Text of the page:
Appendix B. Principal Investigator Questionnaire

Appendix C. TRL Assessment Report Example

Appendix D. Frequently Asked Questions

Appendix E. Example Projects and Associated Technology Readiness Levels

Appendix F. TRL Scale

Appendix G. Additional Resources on the TRL Scale and the Use of TRLs for Assessment

Glossary of Terms and Acronyms


List of Figures

List of Tables


Researchers use evaluation as a key component of the research process. Funding agencies use evaluation tools to rank the maturity level of a technology within the context of the research process. Agency researchers examine how a technology was developed and how that technology functions within its defined operating environment at the time of the examination. They include this information in their evaluation before ranking the maturity level. In some cases, the researchers evaluate a technology to determine its readiness for inception into a technology system (deployment). In other cases, they evaluate it to determine if funding should continue to support the research.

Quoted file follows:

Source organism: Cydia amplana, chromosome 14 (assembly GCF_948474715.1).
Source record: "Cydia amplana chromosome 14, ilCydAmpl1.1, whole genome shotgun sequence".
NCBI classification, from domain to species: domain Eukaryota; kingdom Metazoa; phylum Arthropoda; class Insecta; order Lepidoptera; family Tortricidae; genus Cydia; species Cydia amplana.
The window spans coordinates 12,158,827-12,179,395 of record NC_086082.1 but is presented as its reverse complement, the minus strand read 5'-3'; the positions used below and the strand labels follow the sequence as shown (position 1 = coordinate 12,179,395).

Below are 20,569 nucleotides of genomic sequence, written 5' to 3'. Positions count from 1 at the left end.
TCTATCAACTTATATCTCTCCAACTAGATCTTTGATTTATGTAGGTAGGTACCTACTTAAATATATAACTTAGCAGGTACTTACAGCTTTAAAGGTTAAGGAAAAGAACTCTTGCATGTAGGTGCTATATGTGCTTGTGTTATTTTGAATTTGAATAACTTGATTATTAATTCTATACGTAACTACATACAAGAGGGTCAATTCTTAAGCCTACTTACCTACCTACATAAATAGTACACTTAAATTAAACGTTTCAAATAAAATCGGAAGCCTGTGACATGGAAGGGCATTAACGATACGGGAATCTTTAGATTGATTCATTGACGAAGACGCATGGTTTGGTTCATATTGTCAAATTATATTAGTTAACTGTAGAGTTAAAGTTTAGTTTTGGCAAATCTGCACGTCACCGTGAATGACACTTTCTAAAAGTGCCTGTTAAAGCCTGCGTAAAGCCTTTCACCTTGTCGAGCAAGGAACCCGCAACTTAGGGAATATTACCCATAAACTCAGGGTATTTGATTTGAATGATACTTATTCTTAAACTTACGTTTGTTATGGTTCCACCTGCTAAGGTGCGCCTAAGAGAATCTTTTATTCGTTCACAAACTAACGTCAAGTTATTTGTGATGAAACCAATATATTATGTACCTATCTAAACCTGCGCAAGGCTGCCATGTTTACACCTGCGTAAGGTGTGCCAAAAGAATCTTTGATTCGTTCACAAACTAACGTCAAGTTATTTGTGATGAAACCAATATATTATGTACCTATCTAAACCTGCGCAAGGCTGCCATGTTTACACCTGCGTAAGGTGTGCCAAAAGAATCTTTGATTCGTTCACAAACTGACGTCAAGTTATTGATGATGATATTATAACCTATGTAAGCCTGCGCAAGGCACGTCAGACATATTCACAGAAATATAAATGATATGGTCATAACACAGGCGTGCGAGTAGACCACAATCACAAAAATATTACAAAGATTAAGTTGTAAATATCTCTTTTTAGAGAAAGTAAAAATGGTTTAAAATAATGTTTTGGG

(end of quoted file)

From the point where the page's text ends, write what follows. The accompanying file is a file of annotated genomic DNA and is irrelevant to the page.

A Technology Readiness Level (TRL) Assessment is a tool for determining the maturity of a technology and provides a foundation for identifying next steps in the research process. Researchers use TRL Assessments as a means to understand a research project’s technological maturity, but the assessments have their limitations. TRL Assessments can help improve communication, research outcomes, and contract management, but they do not address risk, cost, or the feasibility of deployment. Therefore, examiners should use TRL Assessments alongside other evaluation techniques to obtain a complete picture of a research project’s maturity.